Fertile soil for terrorism
During the cold war, America sowed deadly seed in Pakistan
For those who think that that other war - the one in Afghanistan - is over and done, think again. The characters and currents responsible for triggering the war on terror are as dedicated as they were a year ago, but the more likely battleground for years to come will be next door - in Pakistan, where much of the problem began.
That is one of the most important theses colorfully presented by Mary Anne Weaver in "Pakistan: In the Shadow of Jihad and Afghanistan." Drawing on 20 years of reporting excursions in Pakistan and Afghanistan for The New Yorker and other publications, Weaver leads us on an illuminating journey that spans lawless tribal territory and presidential palaces alike. What we see when we look through her lens is a Pakistan more deeply troubled, more closely tied to the Taliban, and more rife with anti-American sentiment than anyone would like to admit.
But lest we let ourselves believe that this is all Pakistan's fault, Weaver fleshes out a historical footnote to Al Qaeda that Washington would just as soon forget. Osama bin Laden and friends attracted Islamic militants from around the world and gave them training in Afghanistan with America's help during the cold war. One of "the most startling ironies of today's militant Islamist movement, not just in Pakistan but across the Muslim world," she points out, "is that the great majority of its leaders were funded, armed, and trained - with the same enthusiasm with which they [are] now being pursued - by the United States."
Of all the rogues who benefited from Washington's patronage, Weaver says that the one who fared best was Gulbadin Hekmatyar, today considered perhaps the greatest threat to the transitional Afghan government led by Hamid Karzai. During the jihad years, Hekmatyar "received roughly 50 percent of the CIA's arms," Weaver writes, be- cause he was the darling of the ISI - Pakistan's intelligence agency - and the man who ruled Pakistan from the day he seized power in a military coup in 1977 until his mysterious death in a 1988 plane crash: Zia ul-Haq.
For readers to whom Zia is a familiar name and for those to whom it is not, Weaver provides a revealing profile of the man who changed the face of Pakistan, and tells us why we should care. It was Zia who claimed to be resurrecting the unrealized dreams of founding father Mohammed Ali Jinnah by "Islamicizing" Pakistan and encouraging the growth of all-Islam, all-the-time education in the madrassahs. He wanted all of Pakistan's laws to conform to the Koran, even if many penalties would not be enforced. And he prioritized the development of Pakistan's then-nascent nuclear weapons program.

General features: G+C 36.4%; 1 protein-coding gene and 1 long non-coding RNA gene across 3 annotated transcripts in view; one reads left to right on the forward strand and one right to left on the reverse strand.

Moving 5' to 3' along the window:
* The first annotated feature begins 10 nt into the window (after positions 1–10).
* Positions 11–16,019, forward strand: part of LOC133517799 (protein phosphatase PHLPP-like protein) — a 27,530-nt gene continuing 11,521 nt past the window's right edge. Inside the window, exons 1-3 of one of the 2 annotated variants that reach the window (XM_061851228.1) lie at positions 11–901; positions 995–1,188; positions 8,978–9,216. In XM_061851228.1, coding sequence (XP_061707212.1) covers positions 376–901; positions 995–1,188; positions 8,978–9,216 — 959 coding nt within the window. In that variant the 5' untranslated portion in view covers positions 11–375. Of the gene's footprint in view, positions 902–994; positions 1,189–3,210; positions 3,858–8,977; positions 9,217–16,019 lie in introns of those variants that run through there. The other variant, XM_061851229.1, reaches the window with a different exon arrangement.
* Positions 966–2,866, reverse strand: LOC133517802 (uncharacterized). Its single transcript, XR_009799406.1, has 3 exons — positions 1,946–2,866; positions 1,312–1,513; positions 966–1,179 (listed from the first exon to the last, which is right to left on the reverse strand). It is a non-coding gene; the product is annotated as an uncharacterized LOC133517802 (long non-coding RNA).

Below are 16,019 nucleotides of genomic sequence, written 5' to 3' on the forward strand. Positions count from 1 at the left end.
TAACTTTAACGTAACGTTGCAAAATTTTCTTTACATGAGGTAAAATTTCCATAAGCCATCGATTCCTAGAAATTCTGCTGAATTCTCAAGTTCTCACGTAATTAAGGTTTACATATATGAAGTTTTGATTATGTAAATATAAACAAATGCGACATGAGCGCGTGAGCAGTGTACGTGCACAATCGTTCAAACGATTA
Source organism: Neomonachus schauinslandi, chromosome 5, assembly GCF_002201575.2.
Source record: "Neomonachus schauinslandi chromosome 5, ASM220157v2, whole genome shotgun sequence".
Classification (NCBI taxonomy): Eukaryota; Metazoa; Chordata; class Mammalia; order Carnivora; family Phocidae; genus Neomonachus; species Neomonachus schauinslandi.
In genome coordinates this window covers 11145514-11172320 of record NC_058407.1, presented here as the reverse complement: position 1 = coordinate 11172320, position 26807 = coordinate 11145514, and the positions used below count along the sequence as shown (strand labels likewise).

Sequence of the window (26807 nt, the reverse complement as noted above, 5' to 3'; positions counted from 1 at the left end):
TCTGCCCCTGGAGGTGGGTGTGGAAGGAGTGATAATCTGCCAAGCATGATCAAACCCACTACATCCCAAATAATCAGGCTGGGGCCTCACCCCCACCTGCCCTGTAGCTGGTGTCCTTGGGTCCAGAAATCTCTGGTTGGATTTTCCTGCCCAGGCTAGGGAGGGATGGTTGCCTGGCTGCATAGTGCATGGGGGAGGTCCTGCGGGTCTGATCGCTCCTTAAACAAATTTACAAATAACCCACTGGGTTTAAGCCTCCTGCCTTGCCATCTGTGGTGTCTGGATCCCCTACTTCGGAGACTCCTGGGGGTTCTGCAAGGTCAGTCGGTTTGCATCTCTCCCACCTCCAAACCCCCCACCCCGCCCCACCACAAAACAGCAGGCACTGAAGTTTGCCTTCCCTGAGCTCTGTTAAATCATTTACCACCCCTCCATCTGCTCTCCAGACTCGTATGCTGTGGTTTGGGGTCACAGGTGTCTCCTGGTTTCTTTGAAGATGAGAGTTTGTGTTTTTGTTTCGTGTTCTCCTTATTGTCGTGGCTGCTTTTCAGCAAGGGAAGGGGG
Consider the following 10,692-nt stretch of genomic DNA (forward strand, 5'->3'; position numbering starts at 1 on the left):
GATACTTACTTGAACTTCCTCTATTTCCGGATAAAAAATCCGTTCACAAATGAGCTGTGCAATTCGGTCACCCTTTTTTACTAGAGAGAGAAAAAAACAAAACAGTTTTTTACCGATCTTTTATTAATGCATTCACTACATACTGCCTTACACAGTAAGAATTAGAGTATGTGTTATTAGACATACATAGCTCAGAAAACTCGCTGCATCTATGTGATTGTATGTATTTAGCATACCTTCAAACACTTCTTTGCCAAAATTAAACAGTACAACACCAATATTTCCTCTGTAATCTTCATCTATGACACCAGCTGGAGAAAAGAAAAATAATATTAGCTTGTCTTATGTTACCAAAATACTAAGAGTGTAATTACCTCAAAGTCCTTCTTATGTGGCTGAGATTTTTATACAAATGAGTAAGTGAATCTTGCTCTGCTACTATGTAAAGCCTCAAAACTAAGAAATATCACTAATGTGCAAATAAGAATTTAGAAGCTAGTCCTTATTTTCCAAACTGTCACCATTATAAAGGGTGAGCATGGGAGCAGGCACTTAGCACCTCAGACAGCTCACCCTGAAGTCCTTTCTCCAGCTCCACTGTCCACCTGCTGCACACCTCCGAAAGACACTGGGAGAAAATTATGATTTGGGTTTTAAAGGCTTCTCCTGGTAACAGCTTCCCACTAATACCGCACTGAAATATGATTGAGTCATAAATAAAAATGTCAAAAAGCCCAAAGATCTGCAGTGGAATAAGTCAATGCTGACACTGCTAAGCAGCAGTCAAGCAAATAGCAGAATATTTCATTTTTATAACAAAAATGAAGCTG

In this, Weaver also helps us understand why Pakistan's fate is so tied up, for better or worse, with Afghanistan's. Zia - as well as Zulfikar Ali Bhutto before him and every leader of Pakistan - lives in fear that ethnic Pashtuns throughout northwestern Afghanistan will take up arms and demand their own separate country, a so-called united Pashtunistan.
Some 30 years ago, when Pashtun leader Sardar Mohammed Daoud called on Pashtuns in Pakistan to join up with their brothers in Afghanistan, Bhutto invited about 5,000 fundamentalist Afghan Pashtuns to come to Pakistan. Bhutto armed and trained them, and sent them back to fight against Daoud in Afghanistan. "Six years before the Soviets invaded Afghanistan," Weaver writes, "the mujahideen had been born." There is also a strong argument to be made, Weaver later shows, that Zia, the CIA, and the ISI turned what would have been a nationalist struggle into a holy war. The same can be said of Kashmir today.
"Pakistan" is full of similarly surprising analysis that make even regular watchers of Central and South Asia want to consider things in a different light. Some of the information Weaver chooses in forming her narrative is perhaps common knowledge among people familiar with the region, but she fits the pieces together in a way that makes the greater puzzle far more thought-provoking and comprehensive.
Weaver also offers her readers exclusive glimpses into the enigmatic life of Benazir Bhutto, and interesting vignettes from the special relationship Pakistan has developed with Saudi Arabia. Weaver describes in droll detail how members of the royal family and elites from Saudi Arabia, Qatar, Dubai, and Bahrain arrive in Pakistan each winter to hunt the houbara bustard, an endangered desert bird, with falcons. The sheikhs pay "between $10 and $20 million for a typical royal hunt," she reports, and later eat the birds for their supposed aphrodisiac qualities.
Weaver's book does not end on a tidy note. She analyzes the state of Al Qaeda, which looks more amorphous than ever before, more inspired by bin Laden than under his direction. One Islamic source considers bin Laden as much a hero as Abraham Lincoln, while a State Department official tells Weaver that Al Qaeda is more like a clearinghouse of logistical support than a central organization sending out orders for mayhem.
Most of Al Qaeda's leaders are still at large, and President Pervez Musharraf rejects reports that they and wanted Taliban fugitives have settled in Pakistan. The general who seized power in 1999 stands torn between a public that is swinging towards pro-Taliban Islamic parties and a military that is not pleased with the amount of room he has given to American forces.
Looking through Weaver's window, the war is not nearly over. Its guerrillas are just regrouping. Afghanistan may be prelude to a more volatile mix next door.
• Ilene R. Prusher writes for the Monitor from Istanbul.